‘Does anyone know what rumination is?’
That was the question a facilitator asked during my stay in a psychiatric hospital a number of years ago. I’d never seen the word before, but somehow I instantly knew what it meant.
‘Rumination is when you think you’re strategising your way out of a problem, only to find yourself spiralling into anxiety’.
That was it. That was me. I’d been ruminating. For a very long time. And I didn’t know it had a name.
Taking The Past Into The Future
One of my favourite moments in scripture is when Joseph is reunited with his brothers. It’s an epic culmination to a full life’s story. The highs of a father’s love and political power. The lows of enslavement, imprisonment and false accusation.
There must have been so many times when Joseph would have asked ‘God, what are you doing?’ So many problems to face. And so many opportunities to be crippled by the unknown.
Eventually Joseph is blessed with the same hindsight as we receive as the reader, where he tells his brothers:
Joseph finds peace in realising what God has been doing all along. Joseph has not been in control of his life. God has. And that brings him peace, because he knows that God is good.
When I’m filled with anxiety, it’s based on future uncertainties. When I don’t know what’s going to happen, I instinctively strategise. Or at least I think I do.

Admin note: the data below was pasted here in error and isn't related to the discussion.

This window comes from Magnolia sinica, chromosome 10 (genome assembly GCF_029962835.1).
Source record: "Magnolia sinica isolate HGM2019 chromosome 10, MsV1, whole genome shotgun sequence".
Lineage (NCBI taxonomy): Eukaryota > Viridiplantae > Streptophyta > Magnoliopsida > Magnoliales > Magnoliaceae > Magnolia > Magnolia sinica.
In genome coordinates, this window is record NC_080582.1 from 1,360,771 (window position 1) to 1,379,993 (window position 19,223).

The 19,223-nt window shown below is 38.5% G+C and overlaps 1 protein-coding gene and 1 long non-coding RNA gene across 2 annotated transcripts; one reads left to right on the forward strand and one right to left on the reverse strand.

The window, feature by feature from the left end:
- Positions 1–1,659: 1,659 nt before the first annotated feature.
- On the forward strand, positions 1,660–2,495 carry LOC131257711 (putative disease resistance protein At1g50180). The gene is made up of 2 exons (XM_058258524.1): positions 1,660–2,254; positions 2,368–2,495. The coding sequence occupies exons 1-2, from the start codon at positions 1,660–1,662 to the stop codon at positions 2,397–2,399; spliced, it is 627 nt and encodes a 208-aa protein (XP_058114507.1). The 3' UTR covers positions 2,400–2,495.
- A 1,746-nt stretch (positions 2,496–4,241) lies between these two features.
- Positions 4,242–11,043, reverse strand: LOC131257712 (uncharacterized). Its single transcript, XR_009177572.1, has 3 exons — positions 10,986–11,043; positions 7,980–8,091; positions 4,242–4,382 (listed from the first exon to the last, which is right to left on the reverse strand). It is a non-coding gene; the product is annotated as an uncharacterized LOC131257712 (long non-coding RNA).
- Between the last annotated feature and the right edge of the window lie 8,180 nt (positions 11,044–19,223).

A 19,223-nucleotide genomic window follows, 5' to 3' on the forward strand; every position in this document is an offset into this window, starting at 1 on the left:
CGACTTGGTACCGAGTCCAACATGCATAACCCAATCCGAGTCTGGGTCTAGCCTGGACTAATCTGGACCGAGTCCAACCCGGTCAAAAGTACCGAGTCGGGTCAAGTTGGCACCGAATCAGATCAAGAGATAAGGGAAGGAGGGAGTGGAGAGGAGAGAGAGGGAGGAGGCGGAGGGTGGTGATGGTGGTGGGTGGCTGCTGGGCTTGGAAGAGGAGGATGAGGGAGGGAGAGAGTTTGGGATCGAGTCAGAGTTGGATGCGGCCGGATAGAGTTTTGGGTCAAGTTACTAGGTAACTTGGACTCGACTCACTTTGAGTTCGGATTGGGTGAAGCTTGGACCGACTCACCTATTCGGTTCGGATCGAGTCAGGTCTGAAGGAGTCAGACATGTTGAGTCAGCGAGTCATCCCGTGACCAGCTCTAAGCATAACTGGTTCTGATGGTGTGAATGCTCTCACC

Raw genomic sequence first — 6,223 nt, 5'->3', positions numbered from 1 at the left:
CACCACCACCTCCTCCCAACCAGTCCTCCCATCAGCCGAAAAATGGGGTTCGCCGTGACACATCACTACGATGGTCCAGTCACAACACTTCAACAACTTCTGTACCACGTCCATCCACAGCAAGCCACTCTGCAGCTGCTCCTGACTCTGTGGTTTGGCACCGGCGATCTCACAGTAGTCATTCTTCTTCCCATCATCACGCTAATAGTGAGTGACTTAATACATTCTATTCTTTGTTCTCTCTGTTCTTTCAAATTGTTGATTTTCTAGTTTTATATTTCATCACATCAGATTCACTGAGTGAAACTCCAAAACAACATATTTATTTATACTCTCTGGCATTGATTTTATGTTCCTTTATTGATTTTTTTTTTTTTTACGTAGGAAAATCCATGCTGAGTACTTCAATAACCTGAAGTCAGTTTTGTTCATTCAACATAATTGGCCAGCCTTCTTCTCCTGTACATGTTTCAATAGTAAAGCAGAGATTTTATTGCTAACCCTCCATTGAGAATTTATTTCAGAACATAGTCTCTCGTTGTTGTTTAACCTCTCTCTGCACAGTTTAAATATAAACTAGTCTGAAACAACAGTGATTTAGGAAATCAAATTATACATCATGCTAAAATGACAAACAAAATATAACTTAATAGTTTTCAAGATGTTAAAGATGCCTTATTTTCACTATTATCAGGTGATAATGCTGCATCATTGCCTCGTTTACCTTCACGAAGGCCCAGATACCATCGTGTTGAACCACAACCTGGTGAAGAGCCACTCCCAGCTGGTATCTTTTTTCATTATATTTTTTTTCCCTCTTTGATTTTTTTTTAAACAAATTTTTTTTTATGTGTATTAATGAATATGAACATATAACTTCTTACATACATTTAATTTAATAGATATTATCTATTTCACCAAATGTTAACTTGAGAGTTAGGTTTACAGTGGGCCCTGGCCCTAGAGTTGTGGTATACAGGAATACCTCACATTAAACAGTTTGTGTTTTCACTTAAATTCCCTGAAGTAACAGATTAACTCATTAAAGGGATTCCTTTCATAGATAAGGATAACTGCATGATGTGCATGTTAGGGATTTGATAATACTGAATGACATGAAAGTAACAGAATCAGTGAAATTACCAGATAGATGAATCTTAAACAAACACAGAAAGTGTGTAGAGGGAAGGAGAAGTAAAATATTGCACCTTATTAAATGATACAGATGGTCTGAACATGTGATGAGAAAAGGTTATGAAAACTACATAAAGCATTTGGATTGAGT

I would be wise to adopt Joseph’s perspective.
What is it that God has been doing in my life? How, with the benefit of hindsight, have I seen his hand at work? And how will I carry that into the future?
Bringing The Cross Into The Present
Over my years in ministry, I have come across many theological reflections on the cross of Jesus Christ. Justification. Atonement. Propitiation.
These can all be helpful truths to explore, but I don’t believe we need to have a full grasp on them to get to the heart of what the cross means.
At its core, the cross reminds us that God is for us and not against us. Not just with words, but with actions. This is love most powerful. A love that would lead to death and a power that would end with resurrection.
When I fear the unknown in my life, I would be wise to remember the cross. And so when I ask myself the question ‘God, what on earth are you doing?’, I may not know the specific answer, but I can be sure of his heart.
God doesn’t guarantee me understanding of everything that will happen in my life. And that can be a source of great anxiety. I stress about what I can’t control and lose sleep over what I can’t change.
But as Paul so helpfully reminds us, with prayer and thanksgiving, we can find peace. Deep peace in the uncertainties. How? Because the same God we cry out to is the same God who did not even spare Jesus.
I have not mastered the art of an anxiety-free life. But very slowly, I am becoming more at peace with not being in control, because he has made his heart for me abundantly clear.